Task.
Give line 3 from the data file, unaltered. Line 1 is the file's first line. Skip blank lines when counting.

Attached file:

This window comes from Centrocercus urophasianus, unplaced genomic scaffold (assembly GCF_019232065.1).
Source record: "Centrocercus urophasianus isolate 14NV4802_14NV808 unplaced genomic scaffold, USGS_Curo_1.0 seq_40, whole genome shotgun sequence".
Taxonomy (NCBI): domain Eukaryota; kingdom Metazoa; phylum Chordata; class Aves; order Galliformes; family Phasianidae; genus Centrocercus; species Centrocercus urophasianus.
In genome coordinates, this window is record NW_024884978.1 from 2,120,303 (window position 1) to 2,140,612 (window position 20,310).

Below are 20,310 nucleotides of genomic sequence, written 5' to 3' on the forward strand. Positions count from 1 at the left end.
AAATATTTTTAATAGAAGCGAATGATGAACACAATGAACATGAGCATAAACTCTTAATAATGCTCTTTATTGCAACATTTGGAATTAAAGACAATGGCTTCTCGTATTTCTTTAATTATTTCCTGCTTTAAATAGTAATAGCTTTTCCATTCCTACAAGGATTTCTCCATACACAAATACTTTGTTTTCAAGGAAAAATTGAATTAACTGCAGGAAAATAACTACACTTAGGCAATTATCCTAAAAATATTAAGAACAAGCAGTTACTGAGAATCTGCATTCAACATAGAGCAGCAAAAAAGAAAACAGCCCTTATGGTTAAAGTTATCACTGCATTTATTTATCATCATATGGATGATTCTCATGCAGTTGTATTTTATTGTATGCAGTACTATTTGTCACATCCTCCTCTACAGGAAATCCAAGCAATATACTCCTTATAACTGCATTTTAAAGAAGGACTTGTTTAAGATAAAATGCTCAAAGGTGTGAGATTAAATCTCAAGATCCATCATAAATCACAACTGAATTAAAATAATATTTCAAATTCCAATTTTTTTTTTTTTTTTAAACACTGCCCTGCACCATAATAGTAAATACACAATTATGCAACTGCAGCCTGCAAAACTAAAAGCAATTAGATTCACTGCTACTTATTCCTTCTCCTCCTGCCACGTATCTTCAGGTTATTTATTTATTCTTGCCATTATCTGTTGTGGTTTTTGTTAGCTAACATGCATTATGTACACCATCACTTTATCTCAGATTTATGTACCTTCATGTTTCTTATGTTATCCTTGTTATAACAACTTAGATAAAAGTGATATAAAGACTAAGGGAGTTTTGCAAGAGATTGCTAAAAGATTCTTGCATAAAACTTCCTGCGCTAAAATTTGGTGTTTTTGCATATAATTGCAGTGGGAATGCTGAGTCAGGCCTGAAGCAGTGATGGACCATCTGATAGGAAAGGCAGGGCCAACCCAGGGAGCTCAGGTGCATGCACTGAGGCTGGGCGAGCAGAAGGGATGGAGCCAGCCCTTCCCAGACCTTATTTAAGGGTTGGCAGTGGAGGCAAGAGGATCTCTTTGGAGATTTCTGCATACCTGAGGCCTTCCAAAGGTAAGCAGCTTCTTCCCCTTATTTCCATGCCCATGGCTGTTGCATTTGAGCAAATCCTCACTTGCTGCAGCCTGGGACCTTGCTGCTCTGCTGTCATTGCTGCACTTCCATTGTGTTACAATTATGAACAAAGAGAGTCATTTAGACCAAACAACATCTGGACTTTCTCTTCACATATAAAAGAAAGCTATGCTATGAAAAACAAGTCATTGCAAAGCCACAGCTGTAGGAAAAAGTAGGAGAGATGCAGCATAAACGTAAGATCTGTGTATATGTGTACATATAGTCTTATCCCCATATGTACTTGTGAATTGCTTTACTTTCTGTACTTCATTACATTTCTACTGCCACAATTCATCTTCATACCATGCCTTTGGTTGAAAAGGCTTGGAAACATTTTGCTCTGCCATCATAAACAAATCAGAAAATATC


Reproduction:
Taxonomy (NCBI): domain Eukaryota; kingdom Metazoa; phylum Chordata; class Aves; order Galliformes; family Phasianidae; genus Centrocercus; species Centrocercus urophasianus.